Wednesday, January 11, 2017

Paul Robeson Opposed U.S. Military Intervention In Vietnam In 1950's

Long before a mass-based U.S. anti-war movement against U.S. military intervention in Vietnam developed during the mid-1960's, U.S. protest folk singer and civil rights movement/anti-war activist Paul Robeson expressed support for the Vietnamese people's struggle for national independence from foreign domination and full self-determination rights; and he also opposed the U.S. government's policy of providing military aid and militarily intervening in Vietnam in order to perpetuate foreign domination of that country. In an October 4, 1953 speech in Chicago to the Convention of the National Negro Labor Council, for example, Robeson said the following:

"...Will dropping some bombs on Vietnamese patriots who want to be free of French domination help American Negroes reach a plane of equality with their white fellow-citizens?...To ask the question is to answer it. No!...We must not approve the squandering of billions of American taxpayers' money on the `dirty war' in Indo-China--we must insist that the French rule in France and leave the Vietnamese to govern themselves...What Negroes need, and all America needs, is PEACE..."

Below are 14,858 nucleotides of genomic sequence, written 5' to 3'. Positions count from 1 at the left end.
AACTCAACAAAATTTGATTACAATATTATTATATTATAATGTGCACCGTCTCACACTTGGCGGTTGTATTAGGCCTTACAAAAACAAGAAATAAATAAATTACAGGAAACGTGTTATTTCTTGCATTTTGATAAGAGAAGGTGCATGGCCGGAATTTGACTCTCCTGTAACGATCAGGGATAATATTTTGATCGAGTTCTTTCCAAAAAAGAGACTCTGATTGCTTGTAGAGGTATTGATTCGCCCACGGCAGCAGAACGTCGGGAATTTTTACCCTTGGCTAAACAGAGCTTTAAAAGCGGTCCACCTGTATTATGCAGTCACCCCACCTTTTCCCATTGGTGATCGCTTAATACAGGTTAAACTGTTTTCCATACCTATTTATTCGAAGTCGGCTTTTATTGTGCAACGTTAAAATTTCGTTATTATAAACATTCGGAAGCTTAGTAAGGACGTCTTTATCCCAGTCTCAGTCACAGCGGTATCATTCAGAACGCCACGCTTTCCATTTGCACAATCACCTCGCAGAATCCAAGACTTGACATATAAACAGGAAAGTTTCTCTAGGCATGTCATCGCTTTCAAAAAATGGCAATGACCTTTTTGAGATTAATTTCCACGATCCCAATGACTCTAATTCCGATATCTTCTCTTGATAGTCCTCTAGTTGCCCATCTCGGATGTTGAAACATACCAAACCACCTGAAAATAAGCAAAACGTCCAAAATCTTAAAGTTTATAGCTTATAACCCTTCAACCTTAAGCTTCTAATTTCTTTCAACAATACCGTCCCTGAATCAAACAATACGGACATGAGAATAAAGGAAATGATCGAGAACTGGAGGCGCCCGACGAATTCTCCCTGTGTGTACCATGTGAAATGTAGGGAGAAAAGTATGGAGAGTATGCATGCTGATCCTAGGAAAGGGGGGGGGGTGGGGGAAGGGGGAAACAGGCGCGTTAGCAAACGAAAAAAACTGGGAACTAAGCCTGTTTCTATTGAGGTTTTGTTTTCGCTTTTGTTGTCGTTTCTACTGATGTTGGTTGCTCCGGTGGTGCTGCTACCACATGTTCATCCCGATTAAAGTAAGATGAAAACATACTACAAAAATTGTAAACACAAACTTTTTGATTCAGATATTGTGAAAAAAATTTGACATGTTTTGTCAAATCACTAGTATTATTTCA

And in the March 1954 issue of his Freedom journal, Robeson also wrote the following:

"As I write these lines, the eyes of the world are on a country inhabited by 23 million brown-skinned people...It's a fertile land, rich, in minerals; but all the wealth is taken away by the foreign rulers, and the people are poor.

"I'm talking about Vietnam...

"Vast quantities of U.S. bombers, tanks and guns have been sent against Ho Chi Minh and his freedom-fighters; and American GIs into Indo-China in order that the tin, rubber and tungsten of Southeast Asia be kept by the `free world---meaning White Imperialism...

"That's the picture, and I ask again: Shall Negro sharecroppers from Mississippi be sent to shoot down brown-skinned peasants in Vietnam--to serve the interests of those who oppose Negro liberation at home and colonial freedom abroad?

"What are our Negro leaders saying about this? They are all too silent...

"Today, more than ever, is the time for plain speaking.

"Peace can be won if we demand it. The imperialists can be halted in their tracks..." 

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